Two men have been convicted for taking part in climate protests which saw activists blocking access to oil terminals in the UK.
Louis McKechnie, 21, and Matthew Powell, 22, appeared at Chelmsford Magistrates’ Court on May 24 and admitted to aggravated trespass at the Exolum Storage in Thurrock in April, Essex Police said.
McKechnie was ordered to pay a total of £339 ($425), including a £200 ($250) fine. He was also ordered to forfeit glue and a chain which he used during the disruption.
Powell was given a 12-month conditional discharge, which means the offence is registered on a criminal record and the punishment for the offence could be revisited if he offends again. He must also pay a total of £127 ($159) and was ordered to forfeit a D-lock which he had used during the disruption.
Essex Police welcomed the convictions. Assistant Chief Constable Glen Pavelin said: “We have consistently said our priority during this time was to ensure the safety of all those involved in the disruption, be that our own officers, other emergency services colleagues, and indeed those causing the disruption.
“Thankfully, in each instance, officers were able to act quickly to ensure the affected sites experienced minimal disruption and fuel supply was not adversely affected.”
He said the police investigative teams continue to build cases against a number of other suspects.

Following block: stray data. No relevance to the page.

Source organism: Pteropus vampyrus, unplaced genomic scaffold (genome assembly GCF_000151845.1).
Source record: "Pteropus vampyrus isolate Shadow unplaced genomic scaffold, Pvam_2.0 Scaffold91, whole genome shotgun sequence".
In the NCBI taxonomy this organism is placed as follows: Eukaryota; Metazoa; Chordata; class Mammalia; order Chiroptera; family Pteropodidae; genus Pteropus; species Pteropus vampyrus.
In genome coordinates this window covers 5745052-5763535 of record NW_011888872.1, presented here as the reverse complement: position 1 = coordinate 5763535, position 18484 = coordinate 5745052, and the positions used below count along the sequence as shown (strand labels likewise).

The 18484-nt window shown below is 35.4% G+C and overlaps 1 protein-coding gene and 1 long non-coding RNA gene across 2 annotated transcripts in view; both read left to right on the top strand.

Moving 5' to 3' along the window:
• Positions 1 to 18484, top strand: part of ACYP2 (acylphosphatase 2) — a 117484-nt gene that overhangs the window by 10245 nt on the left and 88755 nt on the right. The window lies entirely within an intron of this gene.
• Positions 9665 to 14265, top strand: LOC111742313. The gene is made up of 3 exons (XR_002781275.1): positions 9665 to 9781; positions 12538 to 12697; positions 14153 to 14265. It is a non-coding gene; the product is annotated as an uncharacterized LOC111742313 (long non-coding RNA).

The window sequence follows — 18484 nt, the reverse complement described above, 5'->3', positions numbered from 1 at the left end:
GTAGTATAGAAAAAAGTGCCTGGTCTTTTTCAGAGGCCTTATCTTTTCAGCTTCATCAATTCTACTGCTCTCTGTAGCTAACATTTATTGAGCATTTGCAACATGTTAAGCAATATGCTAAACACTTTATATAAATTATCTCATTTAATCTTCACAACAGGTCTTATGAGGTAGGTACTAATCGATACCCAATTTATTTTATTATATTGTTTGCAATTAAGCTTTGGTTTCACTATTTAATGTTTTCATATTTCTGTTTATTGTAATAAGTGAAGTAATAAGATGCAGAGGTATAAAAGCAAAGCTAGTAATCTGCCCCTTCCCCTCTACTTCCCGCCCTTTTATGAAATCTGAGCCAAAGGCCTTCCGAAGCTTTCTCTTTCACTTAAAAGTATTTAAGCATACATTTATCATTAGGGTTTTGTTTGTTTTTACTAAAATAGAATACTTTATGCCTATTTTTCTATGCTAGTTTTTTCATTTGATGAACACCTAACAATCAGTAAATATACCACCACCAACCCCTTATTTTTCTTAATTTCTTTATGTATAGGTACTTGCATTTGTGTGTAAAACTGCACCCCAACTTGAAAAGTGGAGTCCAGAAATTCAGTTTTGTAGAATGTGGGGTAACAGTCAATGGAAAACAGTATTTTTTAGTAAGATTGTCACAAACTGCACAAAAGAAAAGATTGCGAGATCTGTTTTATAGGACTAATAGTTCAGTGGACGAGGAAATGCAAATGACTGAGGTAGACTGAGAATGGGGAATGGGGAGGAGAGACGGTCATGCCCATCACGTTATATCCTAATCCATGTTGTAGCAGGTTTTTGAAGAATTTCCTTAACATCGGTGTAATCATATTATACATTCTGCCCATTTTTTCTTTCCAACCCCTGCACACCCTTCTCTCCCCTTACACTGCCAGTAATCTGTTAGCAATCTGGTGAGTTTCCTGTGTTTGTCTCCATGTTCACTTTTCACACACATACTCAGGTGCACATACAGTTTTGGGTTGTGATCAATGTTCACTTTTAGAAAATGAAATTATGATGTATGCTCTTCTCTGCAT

The pair are the second and third convictions by Essex Police over the disruption in Thurrock.
Last month, 64-year-old Catherine Maclean admitted to aggravated trespass at an oil terminal, and was ordered to pay £409 ($481) in fines and costs.
McKechnie and Powell appeared in court on Tuesday alongside 12 other people, who all denied charges against them.
The 12 defendants are next due to appear before Chelmsford Magistrates’ Court on Aug. 8. A three-day trial has been set for the same court to begin on Sept. 20, police said.
Since April 1, protesters from climate group Just Stop Oil, with the support of Extinction Rebellion, have been occupying oil terminals in various parts of the UK, demanding an end to new oil and gas projects.
Activists have climbed on top of oil tankers, locked themselves onto pipework, and occupied terminals, halting oil production and transportation.
On May 10, the government unveiled a new Public Order Bill which would introduce tougher restrictions on demonstrations in England and Wales.
Home Secretary Priti Patel said on May 9 the government is determined to stop protesters bringing Britain to a “grinding halt” and said, “The law-abiding, responsible majority have had enough of anti-social, disruptive protests carried out by a self-indulgent minority who seem to revel in causing mayhem and misery for the rest of us.”
PA Media contributed to this report.